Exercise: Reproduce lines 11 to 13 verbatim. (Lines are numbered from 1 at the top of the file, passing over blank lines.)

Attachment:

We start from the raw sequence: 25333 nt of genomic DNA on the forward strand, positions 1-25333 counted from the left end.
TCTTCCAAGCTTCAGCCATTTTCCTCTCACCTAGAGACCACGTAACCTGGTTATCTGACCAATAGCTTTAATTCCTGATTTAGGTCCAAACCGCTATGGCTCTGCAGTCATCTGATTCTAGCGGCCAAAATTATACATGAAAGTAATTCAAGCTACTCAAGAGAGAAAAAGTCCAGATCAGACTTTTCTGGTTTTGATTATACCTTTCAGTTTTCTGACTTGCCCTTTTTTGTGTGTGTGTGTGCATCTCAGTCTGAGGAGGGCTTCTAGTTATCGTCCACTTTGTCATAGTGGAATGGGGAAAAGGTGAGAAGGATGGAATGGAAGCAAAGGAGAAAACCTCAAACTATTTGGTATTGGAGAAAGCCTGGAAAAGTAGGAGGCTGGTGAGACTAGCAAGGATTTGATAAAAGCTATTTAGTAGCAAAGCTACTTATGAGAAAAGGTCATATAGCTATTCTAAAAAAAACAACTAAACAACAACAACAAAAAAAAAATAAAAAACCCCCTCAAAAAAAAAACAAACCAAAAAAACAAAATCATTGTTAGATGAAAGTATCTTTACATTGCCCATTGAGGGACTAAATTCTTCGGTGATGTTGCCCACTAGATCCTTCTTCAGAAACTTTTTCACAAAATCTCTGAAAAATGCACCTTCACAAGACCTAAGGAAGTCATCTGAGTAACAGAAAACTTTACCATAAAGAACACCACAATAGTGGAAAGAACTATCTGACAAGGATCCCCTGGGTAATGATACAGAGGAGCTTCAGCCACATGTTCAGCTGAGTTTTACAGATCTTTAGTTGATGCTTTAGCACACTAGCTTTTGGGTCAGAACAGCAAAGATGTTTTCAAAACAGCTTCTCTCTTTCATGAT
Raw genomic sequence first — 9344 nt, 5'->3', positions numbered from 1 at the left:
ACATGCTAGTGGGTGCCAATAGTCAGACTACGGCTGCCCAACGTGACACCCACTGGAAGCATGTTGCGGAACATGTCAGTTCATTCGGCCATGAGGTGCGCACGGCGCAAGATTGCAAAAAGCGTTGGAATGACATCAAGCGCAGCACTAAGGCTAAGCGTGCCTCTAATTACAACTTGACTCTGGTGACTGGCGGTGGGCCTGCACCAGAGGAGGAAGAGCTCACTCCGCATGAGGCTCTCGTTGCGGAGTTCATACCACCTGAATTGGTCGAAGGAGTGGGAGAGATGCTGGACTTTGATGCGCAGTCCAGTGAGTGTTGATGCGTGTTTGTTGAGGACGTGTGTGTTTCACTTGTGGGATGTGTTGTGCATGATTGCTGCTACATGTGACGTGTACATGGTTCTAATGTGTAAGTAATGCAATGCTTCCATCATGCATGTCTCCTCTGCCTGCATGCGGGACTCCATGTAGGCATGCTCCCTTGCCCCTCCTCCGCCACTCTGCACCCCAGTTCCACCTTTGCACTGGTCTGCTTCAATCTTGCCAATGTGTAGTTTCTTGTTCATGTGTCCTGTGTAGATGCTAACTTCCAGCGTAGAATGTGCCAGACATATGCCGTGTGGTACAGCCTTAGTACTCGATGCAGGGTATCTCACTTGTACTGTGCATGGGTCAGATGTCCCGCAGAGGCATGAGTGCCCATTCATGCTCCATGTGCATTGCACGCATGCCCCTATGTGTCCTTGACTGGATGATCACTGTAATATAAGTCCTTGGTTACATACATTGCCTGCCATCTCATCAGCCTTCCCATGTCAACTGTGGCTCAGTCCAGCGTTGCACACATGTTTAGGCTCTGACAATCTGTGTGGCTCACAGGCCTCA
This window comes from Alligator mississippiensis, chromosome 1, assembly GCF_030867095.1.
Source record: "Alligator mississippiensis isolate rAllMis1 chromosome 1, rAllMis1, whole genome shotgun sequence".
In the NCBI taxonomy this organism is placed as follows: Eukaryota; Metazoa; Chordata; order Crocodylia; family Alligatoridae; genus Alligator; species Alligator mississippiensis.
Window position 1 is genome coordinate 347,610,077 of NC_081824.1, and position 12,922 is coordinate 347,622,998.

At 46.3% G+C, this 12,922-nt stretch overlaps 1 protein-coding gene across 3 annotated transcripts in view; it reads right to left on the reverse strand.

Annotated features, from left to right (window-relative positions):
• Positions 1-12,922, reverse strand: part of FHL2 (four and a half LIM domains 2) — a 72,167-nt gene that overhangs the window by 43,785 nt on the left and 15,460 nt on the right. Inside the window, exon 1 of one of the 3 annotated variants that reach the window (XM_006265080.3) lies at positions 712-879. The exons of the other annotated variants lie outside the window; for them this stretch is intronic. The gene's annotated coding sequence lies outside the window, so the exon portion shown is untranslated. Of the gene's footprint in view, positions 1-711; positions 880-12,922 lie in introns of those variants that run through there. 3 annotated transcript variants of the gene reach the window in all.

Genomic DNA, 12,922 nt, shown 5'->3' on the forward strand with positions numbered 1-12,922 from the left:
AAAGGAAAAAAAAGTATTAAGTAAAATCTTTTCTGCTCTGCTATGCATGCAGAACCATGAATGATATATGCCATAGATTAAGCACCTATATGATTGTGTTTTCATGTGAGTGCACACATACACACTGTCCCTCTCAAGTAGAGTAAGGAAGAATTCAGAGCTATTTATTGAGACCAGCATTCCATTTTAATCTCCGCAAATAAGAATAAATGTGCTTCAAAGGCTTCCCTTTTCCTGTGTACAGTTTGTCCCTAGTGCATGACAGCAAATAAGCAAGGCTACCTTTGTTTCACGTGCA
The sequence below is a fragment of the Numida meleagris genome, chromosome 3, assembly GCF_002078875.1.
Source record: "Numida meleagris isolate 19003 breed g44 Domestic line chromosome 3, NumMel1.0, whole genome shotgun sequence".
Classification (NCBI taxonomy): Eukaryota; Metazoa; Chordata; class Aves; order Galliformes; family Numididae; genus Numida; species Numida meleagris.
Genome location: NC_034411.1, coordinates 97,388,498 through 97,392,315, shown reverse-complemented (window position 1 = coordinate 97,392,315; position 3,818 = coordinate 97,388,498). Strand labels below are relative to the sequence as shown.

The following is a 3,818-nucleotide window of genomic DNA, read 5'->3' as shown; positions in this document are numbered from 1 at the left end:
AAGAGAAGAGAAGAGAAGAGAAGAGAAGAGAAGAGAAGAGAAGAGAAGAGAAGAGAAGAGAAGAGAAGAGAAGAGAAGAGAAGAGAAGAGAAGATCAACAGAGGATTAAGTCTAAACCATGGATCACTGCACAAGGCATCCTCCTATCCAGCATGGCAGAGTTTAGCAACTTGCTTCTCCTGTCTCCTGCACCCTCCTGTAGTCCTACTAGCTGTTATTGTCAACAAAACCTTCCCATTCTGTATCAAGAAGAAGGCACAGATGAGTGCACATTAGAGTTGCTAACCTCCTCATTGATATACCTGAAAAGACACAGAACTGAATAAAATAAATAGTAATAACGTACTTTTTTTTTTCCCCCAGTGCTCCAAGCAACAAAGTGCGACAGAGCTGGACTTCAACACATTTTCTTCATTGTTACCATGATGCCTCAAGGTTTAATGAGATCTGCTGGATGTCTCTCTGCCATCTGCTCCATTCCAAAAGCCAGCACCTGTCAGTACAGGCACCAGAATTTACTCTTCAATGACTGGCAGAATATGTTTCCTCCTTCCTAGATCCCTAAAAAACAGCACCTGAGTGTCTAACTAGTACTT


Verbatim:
• Positions 1-12,922, reverse strand: part of FHL2 (four and a half LIM domains 2) — a 72,167-nt gene that overhangs the window by 43,785 nt on the left and 15,460 nt on the right. Inside the window, exon 1 of one of the 3 annotated variants that reach the window (XM_006265080.3) lies at positions 712-879. The exons of the other annotated variants lie outside the window; for them this stretch is intronic. The gene's annotated coding sequence lies outside the window, so the exon portion shown is untranslated. Of the gene's footprint in view, positions 1-711; positions 880-12,922 lie in introns of those variants that run through there. 3 annotated transcript variants of the gene reach the window in all.

Genomic DNA, 12,922 nt, shown 5'->3' on the forward strand with positions numbered 1-12,922 from the left:
AAAGGAAAAAAAAGTATTAAGTAAAATCTTTTCTGCTCTGCTATGCATGCAGAACCATGAATGATATATGCCATAGATTAAGCACCTATATGATTGTGTTTTCATGTGAGTGCACACATACACACTGTCCCTCTCAAGTAGAGTAAGGAAGAATTCAGAGCTATTTATTGAGACCAGCATTCCATTTTAATCTCCGCAAATAAGAATAAATGTGCTTCAAAGGCTTCCCTTTTCCTGTGTACAGTTTGTCCCTAGTGCATGACAGCAAATAAGCAAGGCTACCTTTGTTTCACGTGCA